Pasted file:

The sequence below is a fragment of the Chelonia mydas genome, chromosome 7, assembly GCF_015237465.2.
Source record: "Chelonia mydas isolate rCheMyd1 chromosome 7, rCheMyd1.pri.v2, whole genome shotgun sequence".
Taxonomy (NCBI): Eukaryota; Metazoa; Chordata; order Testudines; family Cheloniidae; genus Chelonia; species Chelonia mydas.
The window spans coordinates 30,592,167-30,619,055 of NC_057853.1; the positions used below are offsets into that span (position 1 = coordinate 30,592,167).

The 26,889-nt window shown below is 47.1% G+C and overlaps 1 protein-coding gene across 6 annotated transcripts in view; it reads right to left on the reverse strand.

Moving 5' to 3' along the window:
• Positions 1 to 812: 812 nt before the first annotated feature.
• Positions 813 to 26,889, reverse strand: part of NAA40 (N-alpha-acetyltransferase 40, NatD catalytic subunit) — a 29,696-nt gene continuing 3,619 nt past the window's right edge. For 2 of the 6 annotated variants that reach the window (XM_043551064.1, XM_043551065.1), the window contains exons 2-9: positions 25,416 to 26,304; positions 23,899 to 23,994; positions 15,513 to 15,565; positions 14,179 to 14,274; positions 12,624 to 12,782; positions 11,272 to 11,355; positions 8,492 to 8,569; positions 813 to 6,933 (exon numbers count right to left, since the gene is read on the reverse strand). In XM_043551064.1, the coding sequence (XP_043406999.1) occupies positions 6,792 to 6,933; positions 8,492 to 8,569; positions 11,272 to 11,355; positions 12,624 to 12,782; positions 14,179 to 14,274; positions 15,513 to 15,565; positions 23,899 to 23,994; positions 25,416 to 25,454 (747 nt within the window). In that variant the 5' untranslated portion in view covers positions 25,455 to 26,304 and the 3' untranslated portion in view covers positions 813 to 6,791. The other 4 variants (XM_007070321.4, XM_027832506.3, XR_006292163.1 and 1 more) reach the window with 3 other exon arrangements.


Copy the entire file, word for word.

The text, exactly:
The sequence below is a fragment of the Chelonia mydas genome, chromosome 7, assembly GCF_015237465.2.
Source record: "Chelonia mydas isolate rCheMyd1 chromosome 7, rCheMyd1.pri.v2, whole genome shotgun sequence".
Taxonomy (NCBI): Eukaryota; Metazoa; Chordata; order Testudines; family Cheloniidae; genus Chelonia; species Chelonia mydas.
The window spans coordinates 30,592,167-30,619,055 of NC_057853.1; the positions used below are offsets into that span (position 1 = coordinate 30,592,167).

The 26,889-nt window shown below is 47.1% G+C and overlaps 1 protein-coding gene across 6 annotated transcripts in view; it reads right to left on the reverse strand.

Moving 5' to 3' along the window:
• Positions 1 to 812: 812 nt before the first annotated feature.
• Positions 813 to 26,889, reverse strand: part of NAA40 (N-alpha-acetyltransferase 40, NatD catalytic subunit) — a 29,696-nt gene continuing 3,619 nt past the window's right edge. For 2 of the 6 annotated variants that reach the window (XM_043551064.1, XM_043551065.1), the window contains exons 2-9: positions 25,416 to 26,304; positions 23,899 to 23,994; positions 15,513 to 15,565; positions 14,179 to 14,274; positions 12,624 to 12,782; positions 11,272 to 11,355; positions 8,492 to 8,569; positions 813 to 6,933 (exon numbers count right to left, since the gene is read on the reverse strand). In XM_043551064.1, the coding sequence (XP_043406999.1) occupies positions 6,792 to 6,933; positions 8,492 to 8,569; positions 11,272 to 11,355; positions 12,624 to 12,782; positions 14,179 to 14,274; positions 15,513 to 15,565; positions 23,899 to 23,994; positions 25,416 to 25,454 (747 nt within the window). In that variant the 5' untranslated portion in view covers positions 25,455 to 26,304 and the 3' untranslated portion in view covers positions 813 to 6,791. The other 4 variants (XM_007070321.4, XM_027832506.3, XR_006292163.1 and 1 more) reach the window with 3 other exon arrangements.